Wal-Mart corporate reputation near the bottom of the retail sector

by The City Wire staff ([email protected]) 5,678 views 

Wal-Mart’s corporate reputation lags almost all of its competitors according to a new report published by Reputation Institute for U.S. retailers in 2015. The Bentonville-based retailer has never been in the top 100 of the closely watched report.

“In 2015, Wal-Mart ranked No. 593 out of the approximately 600 companies we measured. And they have never ranked in the top 100 in our annual survey,” said Jennifer Villarreal, corporate spokeswoman for Reputation Institute.

She said Wal-Mart’s reputation score of 56.82 is weak against its major competitors. Those competitors are:
• No. 1 Amazon at 84.08;
• No. 2 Publix at 78.36;
• No. 11 Kroger at 74.10; and
• No. 14 Target at 73.53.

The reputation score is calculated using a wide range of criteria that includes a company’s citizenship, governance, innovation, leadership, quality of service and the workplace. Each respondent is vetted and must correctly answer 75% of the company facts which range from governance to workplace before they can rate a company on reputation.

Brad Hecht, chief research officer at Reputation Institute, said the mission of the survey and corresponding report is done annually and is the largest U.S. reputation analysis. Hecht said his team surveyed 23,750 respondents who provided 80,000 ratings in the first quarter of this year which were used to compile the report.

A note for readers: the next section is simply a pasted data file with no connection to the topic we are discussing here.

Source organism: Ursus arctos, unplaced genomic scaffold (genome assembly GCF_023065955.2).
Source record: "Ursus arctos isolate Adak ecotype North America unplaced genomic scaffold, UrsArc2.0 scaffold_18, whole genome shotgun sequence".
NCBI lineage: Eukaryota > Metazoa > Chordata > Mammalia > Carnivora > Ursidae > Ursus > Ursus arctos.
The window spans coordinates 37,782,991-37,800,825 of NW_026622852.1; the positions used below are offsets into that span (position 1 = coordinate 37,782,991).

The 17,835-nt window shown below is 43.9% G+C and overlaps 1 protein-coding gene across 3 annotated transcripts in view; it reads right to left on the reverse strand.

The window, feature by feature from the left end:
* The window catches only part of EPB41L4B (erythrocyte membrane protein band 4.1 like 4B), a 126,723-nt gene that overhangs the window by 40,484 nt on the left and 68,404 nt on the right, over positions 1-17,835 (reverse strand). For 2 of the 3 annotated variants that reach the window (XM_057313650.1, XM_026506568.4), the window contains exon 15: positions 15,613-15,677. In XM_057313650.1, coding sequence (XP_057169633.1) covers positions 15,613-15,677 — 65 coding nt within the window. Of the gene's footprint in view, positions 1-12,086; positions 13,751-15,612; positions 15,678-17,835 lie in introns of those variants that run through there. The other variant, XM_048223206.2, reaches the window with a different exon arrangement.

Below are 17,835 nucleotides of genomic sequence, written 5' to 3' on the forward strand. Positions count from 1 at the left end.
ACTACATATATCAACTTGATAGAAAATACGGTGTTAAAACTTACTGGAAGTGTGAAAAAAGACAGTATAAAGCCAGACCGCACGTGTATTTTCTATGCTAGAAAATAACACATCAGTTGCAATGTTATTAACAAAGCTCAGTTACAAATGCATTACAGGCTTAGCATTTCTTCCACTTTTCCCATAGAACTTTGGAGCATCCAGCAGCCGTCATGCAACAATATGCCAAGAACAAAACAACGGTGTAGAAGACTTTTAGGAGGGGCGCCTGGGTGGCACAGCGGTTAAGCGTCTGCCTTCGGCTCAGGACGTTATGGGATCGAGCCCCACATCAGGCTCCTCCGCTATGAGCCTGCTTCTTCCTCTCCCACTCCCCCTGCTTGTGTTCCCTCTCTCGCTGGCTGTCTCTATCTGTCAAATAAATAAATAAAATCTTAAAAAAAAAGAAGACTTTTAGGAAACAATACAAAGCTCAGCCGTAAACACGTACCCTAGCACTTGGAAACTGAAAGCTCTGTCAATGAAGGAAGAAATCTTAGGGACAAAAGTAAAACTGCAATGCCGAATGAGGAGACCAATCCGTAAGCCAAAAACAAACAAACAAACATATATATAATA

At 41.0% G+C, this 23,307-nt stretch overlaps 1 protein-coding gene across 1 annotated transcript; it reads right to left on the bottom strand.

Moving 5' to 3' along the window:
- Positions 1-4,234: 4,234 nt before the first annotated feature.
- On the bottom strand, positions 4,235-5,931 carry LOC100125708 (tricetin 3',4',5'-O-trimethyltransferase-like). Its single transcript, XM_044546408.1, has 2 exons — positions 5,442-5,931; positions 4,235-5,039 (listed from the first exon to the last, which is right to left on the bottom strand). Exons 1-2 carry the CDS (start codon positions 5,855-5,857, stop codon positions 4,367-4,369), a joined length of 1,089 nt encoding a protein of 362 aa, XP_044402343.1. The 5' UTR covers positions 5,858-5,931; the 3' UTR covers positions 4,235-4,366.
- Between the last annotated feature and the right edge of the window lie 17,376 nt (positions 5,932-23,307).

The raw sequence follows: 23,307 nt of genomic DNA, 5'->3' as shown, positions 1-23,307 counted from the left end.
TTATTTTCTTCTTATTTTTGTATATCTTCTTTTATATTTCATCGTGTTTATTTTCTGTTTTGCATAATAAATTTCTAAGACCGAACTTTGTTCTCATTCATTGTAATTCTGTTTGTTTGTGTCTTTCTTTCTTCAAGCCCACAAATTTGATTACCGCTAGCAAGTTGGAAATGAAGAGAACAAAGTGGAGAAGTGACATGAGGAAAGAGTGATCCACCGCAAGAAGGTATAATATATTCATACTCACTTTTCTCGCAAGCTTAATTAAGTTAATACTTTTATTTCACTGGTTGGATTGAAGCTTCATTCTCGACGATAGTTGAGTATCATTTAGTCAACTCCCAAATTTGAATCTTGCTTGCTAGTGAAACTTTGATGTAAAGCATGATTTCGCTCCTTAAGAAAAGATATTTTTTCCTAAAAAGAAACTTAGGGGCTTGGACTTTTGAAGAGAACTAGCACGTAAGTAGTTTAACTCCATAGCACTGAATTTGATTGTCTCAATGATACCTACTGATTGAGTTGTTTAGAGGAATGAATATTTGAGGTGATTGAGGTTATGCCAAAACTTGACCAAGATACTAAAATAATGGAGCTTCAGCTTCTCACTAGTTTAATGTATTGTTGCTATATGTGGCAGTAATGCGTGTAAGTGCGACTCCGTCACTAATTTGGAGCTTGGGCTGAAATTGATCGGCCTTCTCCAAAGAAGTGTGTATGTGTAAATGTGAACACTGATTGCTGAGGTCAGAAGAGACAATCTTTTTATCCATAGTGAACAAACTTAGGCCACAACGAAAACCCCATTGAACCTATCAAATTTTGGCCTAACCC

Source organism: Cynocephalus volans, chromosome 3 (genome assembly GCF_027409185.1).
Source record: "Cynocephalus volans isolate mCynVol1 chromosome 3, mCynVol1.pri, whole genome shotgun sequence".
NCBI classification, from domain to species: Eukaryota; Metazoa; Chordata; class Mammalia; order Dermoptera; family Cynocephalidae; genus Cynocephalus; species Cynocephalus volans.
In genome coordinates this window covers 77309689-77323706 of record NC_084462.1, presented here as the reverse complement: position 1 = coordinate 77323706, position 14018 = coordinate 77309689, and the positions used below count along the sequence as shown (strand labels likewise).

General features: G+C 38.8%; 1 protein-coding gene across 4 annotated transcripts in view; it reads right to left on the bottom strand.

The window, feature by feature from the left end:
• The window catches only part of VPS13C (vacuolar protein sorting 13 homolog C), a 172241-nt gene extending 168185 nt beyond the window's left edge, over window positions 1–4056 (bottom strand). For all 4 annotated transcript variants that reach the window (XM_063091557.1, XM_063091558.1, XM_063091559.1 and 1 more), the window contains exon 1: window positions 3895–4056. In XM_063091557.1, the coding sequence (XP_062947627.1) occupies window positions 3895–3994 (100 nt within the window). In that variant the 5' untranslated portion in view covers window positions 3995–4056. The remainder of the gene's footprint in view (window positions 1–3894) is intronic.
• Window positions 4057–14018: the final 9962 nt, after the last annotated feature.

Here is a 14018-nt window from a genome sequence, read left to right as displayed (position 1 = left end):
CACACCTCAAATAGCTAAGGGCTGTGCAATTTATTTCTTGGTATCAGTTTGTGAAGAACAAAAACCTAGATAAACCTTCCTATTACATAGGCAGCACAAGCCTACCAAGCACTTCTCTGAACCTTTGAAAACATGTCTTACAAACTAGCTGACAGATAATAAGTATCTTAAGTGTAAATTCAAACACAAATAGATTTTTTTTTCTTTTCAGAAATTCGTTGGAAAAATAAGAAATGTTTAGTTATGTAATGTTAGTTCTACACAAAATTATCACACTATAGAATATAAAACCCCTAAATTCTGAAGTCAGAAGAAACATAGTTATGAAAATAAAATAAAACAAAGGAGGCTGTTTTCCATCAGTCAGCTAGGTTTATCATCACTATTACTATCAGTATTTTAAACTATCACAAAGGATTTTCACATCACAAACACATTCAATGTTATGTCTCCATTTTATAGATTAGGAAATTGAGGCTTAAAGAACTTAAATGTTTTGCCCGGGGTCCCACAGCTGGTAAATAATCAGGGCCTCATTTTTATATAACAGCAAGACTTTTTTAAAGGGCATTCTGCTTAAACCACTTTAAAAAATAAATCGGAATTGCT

He said reputations are closely connected to emotions. Positive emotions surrounding a brand also increase consumer appeal toward its products, investors want to own the stock, employees want to work harder and are more efficient. When there are negative emotions around a brand the opposite is true.

Hecht said the retail segment report which includes the top 50 scoring retailers had an average score of 69.51 this year. The top 10 ranking retailers in this survey included big box stores, grocers and specialty retailers. Following are the top 10.
• Amazon – 84.08
• Publix – 78.36
• Whole Foods – 78.15
• Tiffany & Co. – 78
• Costco – 77.52
• Lowe’s – 76.58
• Home Depot – 76.02
• Cabela’s –  75.72
• Ahold –  75.32
• Bath & Body Works – 74.56

He said a score of 80 is excellent and while Amazon was the only retailer to surpass an 80 the next three companies scored within 2 points of 80 and the entire top 10 list were within 5 points of an 80.

“A score in the mid 70s is still a very good ranking,” Hecht said. “Several retailers near the top continue to raise their scores year over year which has pulled up the average retail sector score.”

He said retailers like Wal-Mart who are near the bottom of the 600 company survey  have plenty of reasons to want to raise their scores because there is some direct correlation between corporate reputation and overall financial performance. For retailers, two-thirds of the reputation score has nothing to do with their products because workplace issues are a larger share of the score among retailers.

“Companies that are doing good things for their employees should be talking about it,” Hecht said.

That was precisely what Wal-Mart did with the 5,000 or so employees who recently attended the annual shareholders meeting in Fayetteville earlier this month. Aside from the raise in pay announced earlier this year, the company also tweaked its dress code, agreed to add back Wal-Mart radio, raise the temperature in stores, enhance its training protocol and unveiled a cash payout for the monthly winners of its Value Producing Items (VPI) contests.